Bernie Sanders' solid primary victory in West Virginia didn't appreciably cut into Hillary Clinton's comfortable delegate lead in their fight for the Democratic presidential nomination. But it did further fuel lingering doubts about the scope and intensity of her support within her own party heading toward the general election against Donald Trump.
With the likelihood that Senator Sanders will keep racking up primary victories into June, Ms. Clinton faces continuing questions among hard-core liberal Democrats about whether the lack of fervor for her could be her undoing in November.
There can be little doubt of the loyalty of the huge army of Democratic women that has mobilized behind her candidacy ever since her run against Barack Obama in 2008. But her competition with Mr. Sanders this year has drawn a sharp contrast between his call for a political revolution and her more tempered gradualist call for social change and progress.
While many analysts have credited Mr. Sanders with pulling Hillary Clinton to the left, in reality on some major issues she has clung to the Obama social agenda. As Mr. Sanders calls for replacing the president's health care reform that now popularly bears his name, Ms. Clinton warns that starting over would not survive stiff opposition in Congress, already weary of arguing over Obamacare.
In the competition to lead the Democratic charge to rescue the middle class from its declining fortunes, Mr. Sanders calls flatly for raising the federal minimum wage from $7.25 an hour to $15. Ms. Clinton essentially says she also favors it, but believes it should be boosted gradually, based on local circumstances.
She cites the party's proposal in her adopted state of New York to raise the rate from $9 to $12 and then eventually to $15. But it has been a weak argument in debates with Mr. Sanders and may well be one position on which she may have to yield to reassure Mr. Sanders' supporters in the fall campaign, assuming she will be facing Mr. Trump then.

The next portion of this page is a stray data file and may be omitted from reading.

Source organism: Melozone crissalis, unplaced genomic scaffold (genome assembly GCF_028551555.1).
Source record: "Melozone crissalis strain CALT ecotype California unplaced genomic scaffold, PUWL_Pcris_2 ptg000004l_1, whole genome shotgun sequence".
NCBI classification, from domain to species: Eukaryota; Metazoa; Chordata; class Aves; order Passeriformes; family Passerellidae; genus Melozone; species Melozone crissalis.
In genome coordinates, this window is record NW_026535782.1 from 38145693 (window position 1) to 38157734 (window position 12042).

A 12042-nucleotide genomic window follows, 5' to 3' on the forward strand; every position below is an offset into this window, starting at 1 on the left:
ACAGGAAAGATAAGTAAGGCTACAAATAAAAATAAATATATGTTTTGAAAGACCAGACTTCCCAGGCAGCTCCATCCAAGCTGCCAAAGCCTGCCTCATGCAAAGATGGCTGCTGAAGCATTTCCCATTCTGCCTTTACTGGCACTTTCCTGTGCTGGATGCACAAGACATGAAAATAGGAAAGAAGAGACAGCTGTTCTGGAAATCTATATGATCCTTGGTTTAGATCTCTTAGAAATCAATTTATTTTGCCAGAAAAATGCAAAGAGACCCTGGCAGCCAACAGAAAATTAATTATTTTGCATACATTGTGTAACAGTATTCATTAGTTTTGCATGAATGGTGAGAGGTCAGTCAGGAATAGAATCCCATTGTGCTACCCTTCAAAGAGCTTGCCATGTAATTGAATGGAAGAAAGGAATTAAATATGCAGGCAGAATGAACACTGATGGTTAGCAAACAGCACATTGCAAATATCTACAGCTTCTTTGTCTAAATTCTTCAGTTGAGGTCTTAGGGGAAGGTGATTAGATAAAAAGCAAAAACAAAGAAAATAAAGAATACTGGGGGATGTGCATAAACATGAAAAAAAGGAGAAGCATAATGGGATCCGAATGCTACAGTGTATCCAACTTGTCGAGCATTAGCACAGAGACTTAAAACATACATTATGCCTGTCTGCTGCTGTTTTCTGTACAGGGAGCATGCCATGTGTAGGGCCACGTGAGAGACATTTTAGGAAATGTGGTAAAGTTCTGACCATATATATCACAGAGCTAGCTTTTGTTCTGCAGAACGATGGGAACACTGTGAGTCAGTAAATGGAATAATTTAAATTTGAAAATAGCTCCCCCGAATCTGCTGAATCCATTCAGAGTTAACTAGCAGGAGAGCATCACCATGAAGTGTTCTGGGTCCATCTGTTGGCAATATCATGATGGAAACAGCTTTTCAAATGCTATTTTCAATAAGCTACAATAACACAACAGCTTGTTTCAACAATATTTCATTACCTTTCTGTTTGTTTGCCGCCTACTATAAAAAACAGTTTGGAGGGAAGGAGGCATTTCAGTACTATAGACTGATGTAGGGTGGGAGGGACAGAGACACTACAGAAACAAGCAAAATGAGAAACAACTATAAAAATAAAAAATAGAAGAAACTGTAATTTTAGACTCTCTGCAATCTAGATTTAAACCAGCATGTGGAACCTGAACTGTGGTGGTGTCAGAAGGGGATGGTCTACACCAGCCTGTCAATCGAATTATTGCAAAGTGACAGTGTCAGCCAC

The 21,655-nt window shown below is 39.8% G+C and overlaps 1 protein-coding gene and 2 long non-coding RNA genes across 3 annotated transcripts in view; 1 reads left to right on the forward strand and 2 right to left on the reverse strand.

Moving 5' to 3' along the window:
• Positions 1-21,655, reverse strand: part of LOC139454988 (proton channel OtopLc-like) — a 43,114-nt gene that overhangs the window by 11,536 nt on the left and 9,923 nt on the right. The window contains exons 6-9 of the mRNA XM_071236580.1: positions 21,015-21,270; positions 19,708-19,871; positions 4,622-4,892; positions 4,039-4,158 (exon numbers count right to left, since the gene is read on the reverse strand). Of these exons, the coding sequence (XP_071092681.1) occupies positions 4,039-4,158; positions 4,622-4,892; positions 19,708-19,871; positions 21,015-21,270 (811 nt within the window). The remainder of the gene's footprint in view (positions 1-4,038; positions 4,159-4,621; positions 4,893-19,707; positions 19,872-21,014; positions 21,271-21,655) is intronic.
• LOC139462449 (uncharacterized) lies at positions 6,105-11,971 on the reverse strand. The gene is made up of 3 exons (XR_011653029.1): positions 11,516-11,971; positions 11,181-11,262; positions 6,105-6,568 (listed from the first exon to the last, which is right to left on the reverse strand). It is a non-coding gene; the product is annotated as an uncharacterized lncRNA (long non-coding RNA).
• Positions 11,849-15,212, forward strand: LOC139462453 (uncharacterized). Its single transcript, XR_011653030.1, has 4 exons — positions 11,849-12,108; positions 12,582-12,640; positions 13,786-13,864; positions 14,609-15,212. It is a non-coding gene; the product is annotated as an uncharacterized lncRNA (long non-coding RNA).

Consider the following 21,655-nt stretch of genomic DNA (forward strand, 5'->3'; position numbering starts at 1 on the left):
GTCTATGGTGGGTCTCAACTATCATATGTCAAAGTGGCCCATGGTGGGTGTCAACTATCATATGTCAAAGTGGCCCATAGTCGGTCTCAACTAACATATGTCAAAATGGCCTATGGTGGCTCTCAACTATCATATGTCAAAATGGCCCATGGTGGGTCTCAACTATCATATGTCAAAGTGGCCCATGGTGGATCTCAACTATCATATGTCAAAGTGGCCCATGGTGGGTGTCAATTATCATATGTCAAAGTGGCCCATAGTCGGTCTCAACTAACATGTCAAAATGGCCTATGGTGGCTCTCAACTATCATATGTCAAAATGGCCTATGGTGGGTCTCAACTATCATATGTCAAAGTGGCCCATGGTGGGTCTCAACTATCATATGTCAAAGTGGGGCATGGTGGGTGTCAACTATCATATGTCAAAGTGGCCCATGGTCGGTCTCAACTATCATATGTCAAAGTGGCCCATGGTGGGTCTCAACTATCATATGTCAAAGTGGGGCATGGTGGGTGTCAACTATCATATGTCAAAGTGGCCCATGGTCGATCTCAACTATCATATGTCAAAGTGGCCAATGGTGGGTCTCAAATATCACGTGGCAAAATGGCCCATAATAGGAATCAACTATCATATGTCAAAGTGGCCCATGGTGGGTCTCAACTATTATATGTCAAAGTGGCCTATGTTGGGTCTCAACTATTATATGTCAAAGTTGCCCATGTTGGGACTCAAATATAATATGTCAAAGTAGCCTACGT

Mr. Sanders' ability to score repeated primary victories over Ms. Clinton, especially in states that permit independents to vote in their Democratic contests, underscores her need to focus on the broader general-election field and the Obama constituency she hopes will stick with her.
Right now, her strongest appeal to that field may simply be that she is not Donald Trump, given the tempest he has stirred up all this year with his intemperate campaign eruptions against women, Muslims, Mexicans and other foreigners, as well as his hostile views on American foreign policy assistance. As Ms. Clinton pointedly pivots her campaign to focus on Mr. Trump despite the fact that Mr. Sanders is still contending for the nomination, she risks an air of presumption that could alienate Sanders supporters she will need in general election. Mr. Trump in turn seems more than willing to take her on right now, as well as her surrogate husband over his presidential indiscretions and her own role, as Mr. Trump puts it, as his prime "enabler."
All this can cast a shadow of doubt over what most public-opinion polls have been interpreted as indicating a sure-fire Clinton defeat of Mr. Trump in November — in a year in which polls have taken a general beating in credibility, resulting from wild errors in various state primaries.
So the stubborn revolution of Bernie Sanders, in which he refuses to say he is beaten and insists he still has a path to victory, though admittedly a narrow one, presses on. The manner in which he continues against all odds to demonstrate uncommon support among young and older voters through huge rally turnouts remains a burr in Ms. Clinton's side.
All the usual yardsticks of victory are there for her, including a sharp split among Republicans over their controversy-stirring presumptive nominee. But as Hillary Clinton approaches her own nomination in July, the Sanders phenomenon remains a nagging question about her own electability in the fall.
Perhaps her anticipated nomination in Philadelphia will clear the air by achieving a convincing accommodation with the "revolutionary wing" of her party, thus joining the fervor to rid the country of Donald Trump along with the desire to elect its first woman president.
Jules Witcover is a syndicated columnist and former long-time writer for The Baltimore Sun. His latest book is "The American Vice Presidency: From Irrelevance to Power" (Smithsonian Books). His email is firstname.lastname@example.org.